Skip to content

October 2020: Precepting in a Pandemic

Question: I am trying to decide if I should take a student this year considering the pandemic. What are some of the things I need to consider before making this decision?

Answer: As the regulator of occupational therapists in Ontario, our focus is on the safe, competent, and ethical practice of our registrants as this is one of the ways we achieve our mandate of public protection. The College is aware of the challenge faced by students and academic providers in finding suitable placements. We recognize that fieldwork is a requirement of graduation, and thus College registration. Our renewal information tells us that over 2000 therapists plan on taking a student this upcoming year, so this question is very topical to our registrant base.

We know many occupational therapists may be wondering if providing a student placement during a pandemic is achievable.

The Standards for the Supervision of Students clearly outline a preceptor’s responsibilities. None of these expectations have changed with the current pandemic, but some additional considerations for preceptors might include:


The safety of clients, therapists and students is always the highest priority. As such, the same general safety protocols you always applied to students should remain, plus any pandemic considerations. We would expect that preceptors educate and train their students on required safety protocols, and the students would adhere to these as well.

Preceptors and students are directed to the College’s COVID-19 webpage, the Ministry of Health, and employer-specific instructions to begin their orientation to safety and other pandemic expectations including:

  • screening of self and client,
  • proper hand hygiene,
  • protective equipment,
  • distance needs during sessions,
  • decisions about virtual or in-person care,
  • sanitization of tools and workspaces, and
  • adapting services to accommodate risks.

These are all valuable learning experiences. As a preceptor, your demonstration of clinical judgement during these difficult times is important for a student to experience and will help them to elevate their own decision-making skills when they enter practice.

Competency with virtual services and virtual supervision

For some hospital-based therapists, in-person services remain unchanged and the decision to have students onsite may be at the discretion of the organization.

However, for therapists in the community, adapting to virtual service delivery does not take away from the competence you have in your area of practice. For those still getting comfortable with virtual service, this would not preclude a student from benefiting from the skills, knowledge, and judgement that you apply daily in your role.

Virtual service with a student and virtual precepting can take many forms, and always involves client consent. The Standards for the Supervision of Students states that this includes making sure the client or SDM has consented to the services and is clear what components of occupational therapy may be provided by the student.

Some examples may include having a student be present online during virtual sessions, or supervising a virtual session that your student is leading. Perhaps the student can observe the services you provide from a distance, or you can include the student in in-person sessions by computer or phone.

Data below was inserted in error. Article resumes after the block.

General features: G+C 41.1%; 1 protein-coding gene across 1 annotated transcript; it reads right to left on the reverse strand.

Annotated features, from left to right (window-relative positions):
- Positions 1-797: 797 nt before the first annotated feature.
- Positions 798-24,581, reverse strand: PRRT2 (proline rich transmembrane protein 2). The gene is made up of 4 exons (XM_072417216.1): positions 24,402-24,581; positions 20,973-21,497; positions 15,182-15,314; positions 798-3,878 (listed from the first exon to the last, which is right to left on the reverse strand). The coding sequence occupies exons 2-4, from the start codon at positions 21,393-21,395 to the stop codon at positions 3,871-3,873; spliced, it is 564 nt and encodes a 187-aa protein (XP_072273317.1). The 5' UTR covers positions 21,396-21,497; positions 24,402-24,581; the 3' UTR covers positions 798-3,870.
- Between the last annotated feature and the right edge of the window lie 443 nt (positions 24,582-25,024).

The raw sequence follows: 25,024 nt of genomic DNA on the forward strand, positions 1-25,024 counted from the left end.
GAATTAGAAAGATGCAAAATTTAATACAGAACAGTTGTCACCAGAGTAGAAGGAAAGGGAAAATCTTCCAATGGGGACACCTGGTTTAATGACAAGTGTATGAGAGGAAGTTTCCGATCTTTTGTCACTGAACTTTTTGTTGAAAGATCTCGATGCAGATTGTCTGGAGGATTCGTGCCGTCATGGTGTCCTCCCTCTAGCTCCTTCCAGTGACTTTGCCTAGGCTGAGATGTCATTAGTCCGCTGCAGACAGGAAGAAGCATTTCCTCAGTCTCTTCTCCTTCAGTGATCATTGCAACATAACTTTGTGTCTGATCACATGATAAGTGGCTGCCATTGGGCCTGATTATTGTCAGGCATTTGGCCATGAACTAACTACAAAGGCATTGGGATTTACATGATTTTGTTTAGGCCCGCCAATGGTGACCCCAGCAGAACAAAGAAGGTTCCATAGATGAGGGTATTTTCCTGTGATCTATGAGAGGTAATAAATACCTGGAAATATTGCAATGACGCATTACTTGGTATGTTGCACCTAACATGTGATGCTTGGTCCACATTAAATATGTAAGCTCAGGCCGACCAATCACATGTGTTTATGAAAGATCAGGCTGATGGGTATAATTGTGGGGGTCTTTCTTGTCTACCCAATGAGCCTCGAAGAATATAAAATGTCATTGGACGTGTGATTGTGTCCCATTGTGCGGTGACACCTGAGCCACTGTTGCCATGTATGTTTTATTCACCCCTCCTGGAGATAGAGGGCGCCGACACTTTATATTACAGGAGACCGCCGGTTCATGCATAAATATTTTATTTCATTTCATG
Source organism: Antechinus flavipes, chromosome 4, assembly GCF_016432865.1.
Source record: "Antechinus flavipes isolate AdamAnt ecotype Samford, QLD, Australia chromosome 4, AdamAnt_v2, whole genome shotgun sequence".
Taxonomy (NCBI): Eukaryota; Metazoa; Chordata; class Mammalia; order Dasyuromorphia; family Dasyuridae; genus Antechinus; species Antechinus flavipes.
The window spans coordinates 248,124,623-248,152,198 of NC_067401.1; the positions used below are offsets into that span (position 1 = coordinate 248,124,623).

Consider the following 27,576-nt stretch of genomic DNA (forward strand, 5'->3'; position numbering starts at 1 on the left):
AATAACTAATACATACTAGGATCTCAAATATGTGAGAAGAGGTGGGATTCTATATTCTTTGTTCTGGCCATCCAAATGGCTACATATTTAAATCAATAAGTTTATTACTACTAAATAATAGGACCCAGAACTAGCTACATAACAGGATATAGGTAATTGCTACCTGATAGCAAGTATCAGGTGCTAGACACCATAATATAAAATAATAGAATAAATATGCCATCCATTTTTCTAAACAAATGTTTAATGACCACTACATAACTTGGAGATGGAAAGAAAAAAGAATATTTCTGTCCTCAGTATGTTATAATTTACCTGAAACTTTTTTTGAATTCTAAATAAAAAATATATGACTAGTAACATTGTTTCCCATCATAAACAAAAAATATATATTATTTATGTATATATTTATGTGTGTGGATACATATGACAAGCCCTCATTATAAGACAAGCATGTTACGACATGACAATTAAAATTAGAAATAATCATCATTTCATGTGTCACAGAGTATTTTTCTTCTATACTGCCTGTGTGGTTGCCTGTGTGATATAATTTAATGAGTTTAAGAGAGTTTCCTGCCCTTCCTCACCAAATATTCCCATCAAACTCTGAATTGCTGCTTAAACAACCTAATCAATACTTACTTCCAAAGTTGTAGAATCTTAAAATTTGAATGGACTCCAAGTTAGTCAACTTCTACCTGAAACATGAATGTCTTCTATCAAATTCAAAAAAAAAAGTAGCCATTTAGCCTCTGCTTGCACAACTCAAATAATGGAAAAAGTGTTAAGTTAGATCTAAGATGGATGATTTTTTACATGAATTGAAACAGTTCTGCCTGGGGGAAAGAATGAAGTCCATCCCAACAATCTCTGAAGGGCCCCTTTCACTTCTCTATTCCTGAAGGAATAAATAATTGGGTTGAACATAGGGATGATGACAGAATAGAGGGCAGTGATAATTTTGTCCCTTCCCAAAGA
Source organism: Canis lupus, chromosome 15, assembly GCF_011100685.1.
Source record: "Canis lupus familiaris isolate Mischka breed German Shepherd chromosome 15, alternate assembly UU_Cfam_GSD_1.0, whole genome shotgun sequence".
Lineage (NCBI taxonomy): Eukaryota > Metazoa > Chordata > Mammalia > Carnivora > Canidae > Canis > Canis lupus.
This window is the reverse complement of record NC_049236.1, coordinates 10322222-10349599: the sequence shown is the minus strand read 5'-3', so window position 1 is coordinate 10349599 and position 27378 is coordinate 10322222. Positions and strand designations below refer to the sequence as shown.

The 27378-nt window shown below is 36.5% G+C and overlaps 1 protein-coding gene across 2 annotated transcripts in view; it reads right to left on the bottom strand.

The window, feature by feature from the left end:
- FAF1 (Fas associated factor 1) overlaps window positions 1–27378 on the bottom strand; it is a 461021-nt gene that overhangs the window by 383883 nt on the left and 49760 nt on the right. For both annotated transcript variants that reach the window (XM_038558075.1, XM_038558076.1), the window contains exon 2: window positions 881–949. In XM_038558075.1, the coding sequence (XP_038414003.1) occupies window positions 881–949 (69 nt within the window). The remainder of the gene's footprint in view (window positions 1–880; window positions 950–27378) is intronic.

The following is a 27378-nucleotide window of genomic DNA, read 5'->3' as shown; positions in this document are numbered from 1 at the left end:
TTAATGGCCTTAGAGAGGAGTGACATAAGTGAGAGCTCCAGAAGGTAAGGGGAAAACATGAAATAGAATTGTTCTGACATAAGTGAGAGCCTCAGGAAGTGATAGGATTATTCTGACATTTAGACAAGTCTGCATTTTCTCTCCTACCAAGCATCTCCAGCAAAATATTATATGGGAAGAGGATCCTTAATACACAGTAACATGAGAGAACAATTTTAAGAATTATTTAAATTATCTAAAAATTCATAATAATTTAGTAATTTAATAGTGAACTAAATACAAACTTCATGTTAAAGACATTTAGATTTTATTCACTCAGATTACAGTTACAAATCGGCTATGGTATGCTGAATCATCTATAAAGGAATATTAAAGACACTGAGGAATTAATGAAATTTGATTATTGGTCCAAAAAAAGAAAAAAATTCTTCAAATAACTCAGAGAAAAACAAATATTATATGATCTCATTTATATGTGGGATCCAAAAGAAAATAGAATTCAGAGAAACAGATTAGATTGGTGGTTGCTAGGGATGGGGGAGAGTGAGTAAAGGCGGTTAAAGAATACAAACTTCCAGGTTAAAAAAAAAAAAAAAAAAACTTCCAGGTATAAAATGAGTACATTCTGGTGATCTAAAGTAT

While the student is listening or watching an in-person session, they can be note- taking, perhaps invited to ask questions if appropriate, and the two of you can debrief after about any follow-up or next steps that the student may be able to complete.

If therapy volumes have reduced as clients decide to delay services until in-person resumes, perhaps the indirect client time needed of you as the preceptor could be filled by the student doing projects, building resources, or researching clinical areas of interest.

Of course, all of this precepting innovation will depend on the service area, the risks to all involved, and a review of organizational processes, but again the decision making around the options and possibilities may present great learning experiences. Supervising your student virtually, and/or with virtual services will require some thoughtful planning, adaptability, and regular communication. Involve the school early as well to ensure all risks and benefits are discussed and resolved.

Ethical considerations

Consent is always paramount with any student/preceptor/client interaction. If consent to student involvement is a challenge in the COVID world, or if having a student present poses additional risks, our Code of Ethics, especially around transparency, autonomy, collaboration, and communication suggests preceptors develop student alternatives.

Further, the Standards for the Supervision of Students instruct the preceptor to “ensure that risks are managed to minimize any potential risk of harm to the client, the student, the supervisor and others in the provision of occupational therapy service.” In the current climate, this is where precepting might need to be creative.

For example, if a student cannot experience or learn something directly, can this be simulated, or taught differently? Perhaps projects can fill in the knowledge or experience gaps? Being nimble and adaptable (aka practicing in a pandemic!) are great skills to advance for both practicing therapists and the students they supervise.

Remember, our Practice team is here to help. Contact the Practice Resource Service at 416.214.1177 ext. 240 or email [email protected].

← Back to Question and Answer